Large format displays in health clubs

Why health and fitness needs large format displays

Large format displays in health clubs and gyms have been a common site for many years but their usage is changing and expanding. Grinding out the miles on a running machine or cross trainer is made infinitely less dull when you’re distracted by a TV in front you, either mounted on the wall or built into the training machinery itself.

As well as displaying entertainment, these screens can also display key performance metrics like your running pace; calories burned; and time elapsed. While the stroke rate on modern rowing machines versus virtual ‘ghost competitors’ can help elevate and inspire you while you train.

But now, many gyms and health businesses are installing larger displays and they are being used for more than just member information panes in traditional areas like cafes and reception areas.

Smarter scheduling 
Class times and descriptions in health clubs can be scheduled and displayed outside the studios on a large format display. Not only can this confirm and deliver important information on class timings and the type of exercise involved in a class, but it can also explain the physical benefits. This might include information about what a kettle bell class focuses on or how to target specific individual goals – such as weight loss, cardio improvement and core strength training.

Large format displays in health clubs

Yet it’s inside the exercise studio where large format displays are increasingly finding a home. Classes are traditionally coached by an individual fitness instructor, but virtual trainers (shown at the front of the class on a large format display) can help health and fitness centres save on staffing costs and ensure class schedules run more smoothly.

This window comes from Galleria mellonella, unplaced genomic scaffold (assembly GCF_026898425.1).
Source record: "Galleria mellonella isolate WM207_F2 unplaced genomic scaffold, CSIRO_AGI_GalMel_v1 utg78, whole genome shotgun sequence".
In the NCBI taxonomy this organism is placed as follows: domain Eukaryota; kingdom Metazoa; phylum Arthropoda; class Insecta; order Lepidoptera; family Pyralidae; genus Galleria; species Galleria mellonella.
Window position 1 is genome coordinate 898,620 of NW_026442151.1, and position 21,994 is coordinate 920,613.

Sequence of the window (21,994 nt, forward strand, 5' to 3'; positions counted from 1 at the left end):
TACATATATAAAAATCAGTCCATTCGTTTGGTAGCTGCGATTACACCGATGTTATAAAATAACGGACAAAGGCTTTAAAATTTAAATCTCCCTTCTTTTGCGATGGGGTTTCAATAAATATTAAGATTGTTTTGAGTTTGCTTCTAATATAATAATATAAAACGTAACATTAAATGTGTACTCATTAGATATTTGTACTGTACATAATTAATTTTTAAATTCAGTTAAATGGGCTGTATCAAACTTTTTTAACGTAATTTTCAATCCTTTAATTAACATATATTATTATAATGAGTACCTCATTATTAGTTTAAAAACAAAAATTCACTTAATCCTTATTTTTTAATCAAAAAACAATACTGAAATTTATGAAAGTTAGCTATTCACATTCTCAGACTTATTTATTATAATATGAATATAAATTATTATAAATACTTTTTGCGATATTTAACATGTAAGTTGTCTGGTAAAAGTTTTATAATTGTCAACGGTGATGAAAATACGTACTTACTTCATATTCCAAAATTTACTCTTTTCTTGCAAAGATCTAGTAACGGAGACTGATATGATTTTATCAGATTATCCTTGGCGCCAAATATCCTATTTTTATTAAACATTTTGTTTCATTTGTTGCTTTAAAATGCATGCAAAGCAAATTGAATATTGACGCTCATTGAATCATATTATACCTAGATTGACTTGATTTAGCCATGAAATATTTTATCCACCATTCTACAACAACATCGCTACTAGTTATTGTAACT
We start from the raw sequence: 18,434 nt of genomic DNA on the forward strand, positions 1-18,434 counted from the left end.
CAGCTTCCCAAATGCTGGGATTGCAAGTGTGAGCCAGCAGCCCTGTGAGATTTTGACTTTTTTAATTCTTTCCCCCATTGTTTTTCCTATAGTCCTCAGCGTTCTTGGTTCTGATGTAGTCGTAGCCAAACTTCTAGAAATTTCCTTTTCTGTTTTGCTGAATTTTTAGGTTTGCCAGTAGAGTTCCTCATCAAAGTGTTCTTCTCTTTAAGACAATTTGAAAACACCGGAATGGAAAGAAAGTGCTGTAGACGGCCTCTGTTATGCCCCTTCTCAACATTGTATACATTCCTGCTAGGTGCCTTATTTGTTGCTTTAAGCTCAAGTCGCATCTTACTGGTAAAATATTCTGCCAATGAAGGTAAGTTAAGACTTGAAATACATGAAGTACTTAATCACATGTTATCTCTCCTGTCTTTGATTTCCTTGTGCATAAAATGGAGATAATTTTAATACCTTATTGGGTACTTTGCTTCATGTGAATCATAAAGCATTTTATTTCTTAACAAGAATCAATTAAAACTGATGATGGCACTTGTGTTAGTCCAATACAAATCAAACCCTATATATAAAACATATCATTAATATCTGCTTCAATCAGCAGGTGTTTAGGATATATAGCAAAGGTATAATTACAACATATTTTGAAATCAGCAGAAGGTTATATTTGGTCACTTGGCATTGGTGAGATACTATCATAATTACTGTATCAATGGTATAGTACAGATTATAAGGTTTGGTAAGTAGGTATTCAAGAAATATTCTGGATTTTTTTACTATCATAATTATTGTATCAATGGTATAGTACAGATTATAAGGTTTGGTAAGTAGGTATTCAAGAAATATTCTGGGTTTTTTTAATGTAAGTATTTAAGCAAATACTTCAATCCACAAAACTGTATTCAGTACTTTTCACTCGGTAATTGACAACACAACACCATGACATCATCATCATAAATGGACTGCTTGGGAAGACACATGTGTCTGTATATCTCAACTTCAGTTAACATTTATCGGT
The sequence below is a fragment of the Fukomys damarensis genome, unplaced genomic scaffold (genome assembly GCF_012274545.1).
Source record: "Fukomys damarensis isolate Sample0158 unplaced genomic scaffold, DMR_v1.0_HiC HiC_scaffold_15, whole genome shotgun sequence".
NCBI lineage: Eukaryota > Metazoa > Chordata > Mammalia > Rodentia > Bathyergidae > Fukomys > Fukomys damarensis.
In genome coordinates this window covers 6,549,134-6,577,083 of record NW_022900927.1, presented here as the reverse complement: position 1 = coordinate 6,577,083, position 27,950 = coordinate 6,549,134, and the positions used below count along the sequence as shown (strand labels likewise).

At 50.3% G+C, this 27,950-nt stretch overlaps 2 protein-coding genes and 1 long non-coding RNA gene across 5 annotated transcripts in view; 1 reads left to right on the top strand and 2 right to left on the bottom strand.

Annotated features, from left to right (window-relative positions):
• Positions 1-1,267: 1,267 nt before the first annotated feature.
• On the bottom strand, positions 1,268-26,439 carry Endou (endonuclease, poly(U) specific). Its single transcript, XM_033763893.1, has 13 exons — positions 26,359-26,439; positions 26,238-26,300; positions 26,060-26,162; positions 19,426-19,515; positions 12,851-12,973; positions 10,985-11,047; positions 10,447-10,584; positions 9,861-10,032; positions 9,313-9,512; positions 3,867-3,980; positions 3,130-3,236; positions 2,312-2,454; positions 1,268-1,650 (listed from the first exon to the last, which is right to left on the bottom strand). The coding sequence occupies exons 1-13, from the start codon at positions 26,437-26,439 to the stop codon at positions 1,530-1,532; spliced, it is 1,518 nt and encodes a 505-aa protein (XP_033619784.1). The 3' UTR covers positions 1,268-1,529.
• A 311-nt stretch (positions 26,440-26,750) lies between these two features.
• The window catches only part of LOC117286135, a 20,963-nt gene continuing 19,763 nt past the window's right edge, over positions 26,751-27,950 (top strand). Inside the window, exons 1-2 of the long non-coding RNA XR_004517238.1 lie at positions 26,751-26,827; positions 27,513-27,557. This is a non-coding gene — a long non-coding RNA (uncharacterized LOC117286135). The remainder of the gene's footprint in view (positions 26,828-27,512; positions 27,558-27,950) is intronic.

Patented exercise regimes – such as Zumba, the Warrior Workout, EOM’s 12-Week program, and branded extensions from the likes of Men’s Health – can be broadcast to classes via large format displays too. ‘Celebrity’ trainers offer up some of the most popular services, with the likes of Joe Wicks’ Body Coach program available to gyms on a subscription broadcast basis.

Large format displays in health clubs
Making gains

Helping gym goers assess and monitor their improvements is another area in which large format displays are becoming useful. A traditional notebook that records each member’s targets and improvements is one of the administrative areas fitness instructors have to spend time completing.

Using software-based services, such as those from Technogym, enables staff to not only see individual gym goer’s results, but also improvements to classes as a whole. Being able to do this on a large format display mounted on the gym wall makes the process more engaging and immersive, with animated results and data available. Monitoring the state of exercise equipment, and spotting potential technical problems before they affect the equipment, is also a huge bonus for gym staff.

Large format displays have a natural place in more traditional areas of health and fitness clubs too. Both in advertising member offers with inspirational calls to action and in detailing new equipment and classes. They can also function as a member check-in service, if such large format solutions include touch screen technology; face recognition cameras/software; and the ability to scan member cards.

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